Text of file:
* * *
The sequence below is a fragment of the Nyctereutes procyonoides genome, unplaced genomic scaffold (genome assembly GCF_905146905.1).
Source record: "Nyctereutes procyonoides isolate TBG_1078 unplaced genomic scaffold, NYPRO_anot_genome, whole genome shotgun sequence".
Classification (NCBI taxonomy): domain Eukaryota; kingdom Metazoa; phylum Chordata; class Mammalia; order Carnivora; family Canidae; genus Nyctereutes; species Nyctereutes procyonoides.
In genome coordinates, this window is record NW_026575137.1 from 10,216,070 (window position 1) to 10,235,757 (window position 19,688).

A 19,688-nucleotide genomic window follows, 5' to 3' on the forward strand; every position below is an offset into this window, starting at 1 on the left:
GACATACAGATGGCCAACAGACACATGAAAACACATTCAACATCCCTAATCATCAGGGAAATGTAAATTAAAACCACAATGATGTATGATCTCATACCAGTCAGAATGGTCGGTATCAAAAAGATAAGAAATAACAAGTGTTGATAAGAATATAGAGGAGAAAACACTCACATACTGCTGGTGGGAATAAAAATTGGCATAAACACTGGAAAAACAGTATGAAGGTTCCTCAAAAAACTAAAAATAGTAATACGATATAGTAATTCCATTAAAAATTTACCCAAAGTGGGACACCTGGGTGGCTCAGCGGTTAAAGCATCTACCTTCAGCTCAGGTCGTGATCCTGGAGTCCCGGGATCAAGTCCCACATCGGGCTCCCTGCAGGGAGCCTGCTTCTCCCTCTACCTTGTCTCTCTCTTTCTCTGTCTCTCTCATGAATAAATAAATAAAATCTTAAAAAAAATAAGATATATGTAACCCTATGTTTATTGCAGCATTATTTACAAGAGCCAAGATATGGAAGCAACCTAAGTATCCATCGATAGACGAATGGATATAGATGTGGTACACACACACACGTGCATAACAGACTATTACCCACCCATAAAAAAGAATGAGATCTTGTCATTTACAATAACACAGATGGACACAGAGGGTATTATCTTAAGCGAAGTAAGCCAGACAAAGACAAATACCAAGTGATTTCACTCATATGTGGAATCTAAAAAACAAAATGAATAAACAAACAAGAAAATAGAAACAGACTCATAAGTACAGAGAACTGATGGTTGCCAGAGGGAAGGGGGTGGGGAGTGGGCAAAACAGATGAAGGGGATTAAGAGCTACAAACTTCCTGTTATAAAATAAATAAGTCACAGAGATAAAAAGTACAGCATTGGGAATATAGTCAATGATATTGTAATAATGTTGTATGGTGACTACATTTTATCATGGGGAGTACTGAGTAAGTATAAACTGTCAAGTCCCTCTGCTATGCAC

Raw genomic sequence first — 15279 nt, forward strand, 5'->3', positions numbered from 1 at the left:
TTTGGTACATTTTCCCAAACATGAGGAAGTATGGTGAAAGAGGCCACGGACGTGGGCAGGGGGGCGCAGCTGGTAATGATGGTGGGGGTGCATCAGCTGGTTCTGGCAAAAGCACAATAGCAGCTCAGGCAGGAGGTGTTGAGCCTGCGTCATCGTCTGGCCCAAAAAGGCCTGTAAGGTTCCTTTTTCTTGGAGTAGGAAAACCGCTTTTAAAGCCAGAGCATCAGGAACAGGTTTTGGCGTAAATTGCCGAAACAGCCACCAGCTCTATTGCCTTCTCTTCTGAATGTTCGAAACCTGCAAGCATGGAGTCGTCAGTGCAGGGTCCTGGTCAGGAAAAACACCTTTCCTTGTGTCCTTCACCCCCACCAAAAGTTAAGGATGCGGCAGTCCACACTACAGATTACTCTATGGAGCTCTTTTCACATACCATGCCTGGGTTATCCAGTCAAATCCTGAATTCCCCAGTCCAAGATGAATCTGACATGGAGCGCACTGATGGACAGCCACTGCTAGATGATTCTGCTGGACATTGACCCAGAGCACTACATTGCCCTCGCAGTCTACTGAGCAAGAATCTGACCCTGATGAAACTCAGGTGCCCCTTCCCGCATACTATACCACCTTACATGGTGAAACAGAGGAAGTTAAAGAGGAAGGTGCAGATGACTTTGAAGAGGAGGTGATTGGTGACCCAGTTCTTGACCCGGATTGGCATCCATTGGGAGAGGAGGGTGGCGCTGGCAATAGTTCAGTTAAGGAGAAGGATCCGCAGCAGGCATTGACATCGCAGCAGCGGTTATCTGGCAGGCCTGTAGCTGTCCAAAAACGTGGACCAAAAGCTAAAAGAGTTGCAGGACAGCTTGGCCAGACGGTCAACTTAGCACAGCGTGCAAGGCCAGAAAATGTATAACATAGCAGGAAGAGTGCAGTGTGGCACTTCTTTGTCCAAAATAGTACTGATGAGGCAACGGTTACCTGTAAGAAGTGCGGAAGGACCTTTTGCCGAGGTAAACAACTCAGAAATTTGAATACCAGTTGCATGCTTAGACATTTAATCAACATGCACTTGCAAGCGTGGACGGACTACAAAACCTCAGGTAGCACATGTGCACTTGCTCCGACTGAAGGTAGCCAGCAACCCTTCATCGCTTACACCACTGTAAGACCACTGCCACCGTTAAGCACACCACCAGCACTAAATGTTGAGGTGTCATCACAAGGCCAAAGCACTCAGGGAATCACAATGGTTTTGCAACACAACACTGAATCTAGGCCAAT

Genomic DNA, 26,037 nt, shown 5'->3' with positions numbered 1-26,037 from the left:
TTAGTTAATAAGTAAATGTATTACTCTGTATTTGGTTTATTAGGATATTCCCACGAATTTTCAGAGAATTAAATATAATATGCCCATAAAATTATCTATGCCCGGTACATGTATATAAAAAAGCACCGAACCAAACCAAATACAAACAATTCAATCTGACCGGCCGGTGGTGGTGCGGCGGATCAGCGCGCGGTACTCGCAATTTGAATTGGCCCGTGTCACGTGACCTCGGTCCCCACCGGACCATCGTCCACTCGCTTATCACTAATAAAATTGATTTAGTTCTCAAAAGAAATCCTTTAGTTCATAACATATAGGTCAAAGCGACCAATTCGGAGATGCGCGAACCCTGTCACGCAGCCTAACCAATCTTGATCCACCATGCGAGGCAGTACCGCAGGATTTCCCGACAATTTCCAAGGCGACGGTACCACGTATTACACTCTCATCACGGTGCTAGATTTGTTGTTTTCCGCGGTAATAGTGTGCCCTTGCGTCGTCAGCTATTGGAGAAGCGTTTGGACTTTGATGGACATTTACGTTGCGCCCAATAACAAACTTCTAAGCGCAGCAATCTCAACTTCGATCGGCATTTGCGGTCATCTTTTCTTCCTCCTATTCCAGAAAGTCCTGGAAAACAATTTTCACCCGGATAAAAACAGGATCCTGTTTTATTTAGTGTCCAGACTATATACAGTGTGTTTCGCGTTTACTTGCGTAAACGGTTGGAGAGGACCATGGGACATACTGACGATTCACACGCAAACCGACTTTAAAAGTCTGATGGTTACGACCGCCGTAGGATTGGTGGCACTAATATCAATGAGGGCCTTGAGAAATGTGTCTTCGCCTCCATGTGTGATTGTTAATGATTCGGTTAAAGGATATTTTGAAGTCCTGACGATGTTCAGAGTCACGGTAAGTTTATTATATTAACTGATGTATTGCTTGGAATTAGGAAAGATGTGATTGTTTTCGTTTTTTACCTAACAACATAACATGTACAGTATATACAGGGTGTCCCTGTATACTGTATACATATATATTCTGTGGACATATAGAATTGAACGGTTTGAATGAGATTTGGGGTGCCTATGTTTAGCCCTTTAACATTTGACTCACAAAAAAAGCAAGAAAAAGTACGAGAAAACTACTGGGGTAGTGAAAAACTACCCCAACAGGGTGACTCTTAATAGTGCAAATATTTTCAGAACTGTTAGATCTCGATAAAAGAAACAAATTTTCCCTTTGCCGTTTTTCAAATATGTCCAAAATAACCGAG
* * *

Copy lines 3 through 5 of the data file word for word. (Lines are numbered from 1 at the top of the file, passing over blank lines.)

Classification (NCBI taxonomy): domain Eukaryota; kingdom Metazoa; phylum Chordata; class Mammalia; order Carnivora; family Canidae; genus Nyctereutes; species Nyctereutes procyonoides.
In genome coordinates, this window is record NW_026575137.1 from 10,216,070 (window position 1) to 10,235,757 (window position 19,688).

A 19,688-nucleotide genomic window follows, 5' to 3' on the forward strand; every position below is an offset into this window, starting at 1 on the left: